(Updated from 9:26 a.m. EST)
The bottom-fishers were out in droves this morning, helped by some good news from the supposed protagonists in yesterday's selloff --
and Asia. The major stock market indices were well in the green.
Once again, investors simply won't give up on technology -- but that doesn't mean a bounce will hold forever. The roster of gainers this morning reads like a who's who of big-cap tech and telecom:
-- you get the idea.
A couple of negative news items out this morning certainly couldn't keep investors' mood down. Boosting it back above 10,000, the
Dow Jones Industrial Average was gaining 101 to 10,074. The
Nasdaq Composite Index added 51 to 2023, bringing it back above the key 2000 level. And the
S&P 500 moved up by 13 to 1180.
was rising 6.9% to $37.70 even though
cut its estimates and price targets on the storage company.
dropped its estimates for bleach giant
, which warned about earnings yesterday. It was up 1.5% to $33.51. Lehman cut its estimates and price target on burger titan
, which was losing 1.9% to $27.02. Internet brokerage
said trading plunged in February. It was gaining 2.7% to $17.50. And
was up 1.7% to $14.88 after it cancelled its international unit's initial public offering.
So here's what's giving the bulls some spirit: It seems the rumor-mill, in full force for Wednesday's session, was only half-right about Nokia. The Finnish mobile-phone giant did indeed have something to tell investors, but the news was
better than Wall Street had expected. Nokia did cut its first-quarter handset sales projections to between 450 million to 500 million units from previous targets of more than 500 million units -- but the company kept its earnings targets intact and said profit margins would be up. Conflicting rumors about the company had emerged in the past few weeks, but yesterday the buzz was decidedly negative, and that helped propel overseas markets lower.
Shortly after Nokia "warned" this morning, European indices reversed course to move into the green. Nokia was lately jumping 15.1% to $25.10 in preopen action.
And Asia pulled off a miraculous rebound overnight. After swinging in a 700-point range, Tokyo's
surged to close up 2.6% at 12,152.8. Market pundits speculated the overnight Asian recovery might have been driven by news that Japanese bank
had doubled its loan-loss provisions in response to growing fears about loan defaults, as well as by reports that the Japanese government might set up a fund to cover investor losses.
Yesterday, ongoing concerns about Japan's staggering economy and stock market were exacerbated by news that a credit rating agency,
, put 19 Japanese banks on credit review and that the
Bank of Japan
was in emergency talks with two banks believed to be on the verge of bankruptcy. The Nikkei fell to a 16-year low early this week. Hong Kong also recouped recent losses, and the
closed 1.2% higher to 13,504.2.
Another chip for the bulls this morning:
Expectations are growing that the
Federal Reserve will cut interest rates by 75 basis points instead of only half a percentage point when it meets Tuesday. Yesterday's release of the January
business inventories helped bolster that theory. The report showed inventories for the month were way above economists' expectations with a 0.4% rise -- a sign that inventories continue to grow sharply and demand continues to stumble. Rising inventories have been named as a key concern for the slowing economy, and the steeper the slowdown, the more the Fed will likely be encouraged to cut rates to help get the economy back on its feet. Inventories for December were revised higher -- to unchanged from initial estimates of a 0.1% drop.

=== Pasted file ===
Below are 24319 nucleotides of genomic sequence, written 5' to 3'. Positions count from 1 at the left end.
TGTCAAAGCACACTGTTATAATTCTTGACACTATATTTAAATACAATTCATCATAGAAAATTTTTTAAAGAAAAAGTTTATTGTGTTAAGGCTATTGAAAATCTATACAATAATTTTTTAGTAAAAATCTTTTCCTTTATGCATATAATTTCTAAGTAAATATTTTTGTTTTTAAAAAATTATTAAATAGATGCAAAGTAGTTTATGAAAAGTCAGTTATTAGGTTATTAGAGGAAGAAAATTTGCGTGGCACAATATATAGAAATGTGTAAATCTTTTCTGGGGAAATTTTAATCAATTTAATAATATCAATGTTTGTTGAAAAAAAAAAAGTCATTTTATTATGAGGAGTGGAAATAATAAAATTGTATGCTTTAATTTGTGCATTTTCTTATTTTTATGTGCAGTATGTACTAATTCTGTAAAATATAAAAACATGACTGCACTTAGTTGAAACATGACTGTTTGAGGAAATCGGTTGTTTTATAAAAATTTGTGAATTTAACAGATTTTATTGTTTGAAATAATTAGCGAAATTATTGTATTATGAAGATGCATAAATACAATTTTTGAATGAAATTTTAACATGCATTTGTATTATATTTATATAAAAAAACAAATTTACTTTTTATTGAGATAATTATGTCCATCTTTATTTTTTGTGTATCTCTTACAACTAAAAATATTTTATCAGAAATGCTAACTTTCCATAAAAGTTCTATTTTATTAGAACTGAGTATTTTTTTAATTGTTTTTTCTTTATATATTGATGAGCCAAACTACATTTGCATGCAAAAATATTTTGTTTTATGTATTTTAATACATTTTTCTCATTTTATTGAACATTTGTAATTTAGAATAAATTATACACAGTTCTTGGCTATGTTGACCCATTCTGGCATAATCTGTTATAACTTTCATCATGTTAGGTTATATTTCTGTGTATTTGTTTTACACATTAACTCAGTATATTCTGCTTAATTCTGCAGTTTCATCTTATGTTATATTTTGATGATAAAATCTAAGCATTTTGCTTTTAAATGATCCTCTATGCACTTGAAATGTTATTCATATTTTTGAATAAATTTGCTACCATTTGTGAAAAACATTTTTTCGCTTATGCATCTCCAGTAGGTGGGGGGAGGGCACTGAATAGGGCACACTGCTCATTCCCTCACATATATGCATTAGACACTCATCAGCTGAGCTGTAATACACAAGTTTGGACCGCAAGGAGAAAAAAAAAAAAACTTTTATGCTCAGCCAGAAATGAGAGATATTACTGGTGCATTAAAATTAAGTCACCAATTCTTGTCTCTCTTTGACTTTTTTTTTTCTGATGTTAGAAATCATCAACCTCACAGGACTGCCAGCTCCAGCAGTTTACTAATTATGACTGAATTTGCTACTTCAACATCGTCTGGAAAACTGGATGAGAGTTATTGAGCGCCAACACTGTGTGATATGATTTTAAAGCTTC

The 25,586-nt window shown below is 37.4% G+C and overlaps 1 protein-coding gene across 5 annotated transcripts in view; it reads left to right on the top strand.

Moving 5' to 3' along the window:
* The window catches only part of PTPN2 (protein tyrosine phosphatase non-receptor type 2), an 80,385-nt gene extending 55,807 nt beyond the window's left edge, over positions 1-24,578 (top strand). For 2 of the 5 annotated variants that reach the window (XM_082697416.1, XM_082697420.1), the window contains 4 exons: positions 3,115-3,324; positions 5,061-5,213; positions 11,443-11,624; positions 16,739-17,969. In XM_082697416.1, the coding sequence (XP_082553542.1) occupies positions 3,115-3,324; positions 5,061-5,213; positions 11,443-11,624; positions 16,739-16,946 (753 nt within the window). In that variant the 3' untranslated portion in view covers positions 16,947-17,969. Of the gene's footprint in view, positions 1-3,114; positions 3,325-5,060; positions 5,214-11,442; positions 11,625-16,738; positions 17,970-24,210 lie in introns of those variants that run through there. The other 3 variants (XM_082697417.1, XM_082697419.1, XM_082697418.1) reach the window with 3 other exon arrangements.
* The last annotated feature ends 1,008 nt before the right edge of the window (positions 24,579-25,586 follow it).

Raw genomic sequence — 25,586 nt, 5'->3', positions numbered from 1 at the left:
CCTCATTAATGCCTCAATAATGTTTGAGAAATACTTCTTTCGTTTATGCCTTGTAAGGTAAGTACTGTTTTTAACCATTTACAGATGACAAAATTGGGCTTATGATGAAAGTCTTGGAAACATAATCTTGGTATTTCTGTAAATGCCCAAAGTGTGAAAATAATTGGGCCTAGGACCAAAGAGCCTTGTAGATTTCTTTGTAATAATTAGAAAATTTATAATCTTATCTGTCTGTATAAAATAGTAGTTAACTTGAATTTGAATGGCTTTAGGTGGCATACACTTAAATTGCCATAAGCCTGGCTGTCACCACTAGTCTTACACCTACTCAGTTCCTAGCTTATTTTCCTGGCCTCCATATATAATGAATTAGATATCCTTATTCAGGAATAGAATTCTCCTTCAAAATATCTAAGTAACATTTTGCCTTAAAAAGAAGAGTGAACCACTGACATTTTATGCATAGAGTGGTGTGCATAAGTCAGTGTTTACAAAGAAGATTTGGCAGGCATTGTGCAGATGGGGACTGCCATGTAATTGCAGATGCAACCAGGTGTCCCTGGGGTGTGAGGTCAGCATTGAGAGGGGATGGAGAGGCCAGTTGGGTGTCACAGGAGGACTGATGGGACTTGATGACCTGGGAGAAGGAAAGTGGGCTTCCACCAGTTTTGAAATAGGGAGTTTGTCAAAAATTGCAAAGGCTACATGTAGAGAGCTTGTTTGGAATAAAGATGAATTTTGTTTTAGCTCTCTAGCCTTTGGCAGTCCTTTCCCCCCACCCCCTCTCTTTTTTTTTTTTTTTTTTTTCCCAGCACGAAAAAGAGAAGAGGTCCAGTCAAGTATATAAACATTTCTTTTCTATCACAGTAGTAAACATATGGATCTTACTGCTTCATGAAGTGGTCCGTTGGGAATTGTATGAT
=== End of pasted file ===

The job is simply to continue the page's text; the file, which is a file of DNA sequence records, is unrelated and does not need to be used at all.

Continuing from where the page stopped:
Even if Nokia and Asia hadn't provided some relief this morning, the market might still have staged a rebound. In case you missed it, the
Dow Jones Industrial Average yesterday fell 318 points, or 3.1%, to 9,973 -- marking the first time it's finished below 10,000 since Oct. 18, 2000. The
Nasdaq Composite Index, which is nearly 60% off its all-time high, ended behind 43 points, or 2.1%, to 1,972 -- the second time this week alone that it's closed below the 2,000 mark. With the major stock-market indices at these low levels, some stocks are inevitably going to look cheap to some investors.
Whether or not today sees a rally, fundamentals still have not changed. Earnings warnings have become the rule, rather than the exception, in the past few months, as company after company says it won't meet its first-quarter performance targets. And corporate executives are plagued by a lack of
visibility about their financial future.
Investors will be watching carefully for software giant
earnings report, out today after the close of regular trading.
Meanwhile, some think rate cuts from the Fed next week could turn things around.
A moderate rebound in Europe is also an encouraging sign, at least for this morning's market outlook. The major indices in Europe continue to post middling gains, and the
was lately up 42.7 points, or 0.76%, to 5668.6. Germany's
was 48.1 higher, or 0.83%, to 5842.2. And Paris'
was rising 33.1, or 0.65%, to 5148.6.
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Treasury prices were pretty flat this morning, with the benchmark 10-year
Treasury note was down 4/32 to 101 6/32, yielding 4.847%.
Treasury prices have been moving opposite equities for days, and that was certainly true of Wednesday's session. The long end of the money market was up by more than two-thirds of a point, while note prices remained firmly positive, as well. After dipping to their two-year lows yesterday morning and then backtracking before midday, yields had moved downward in the early evening.
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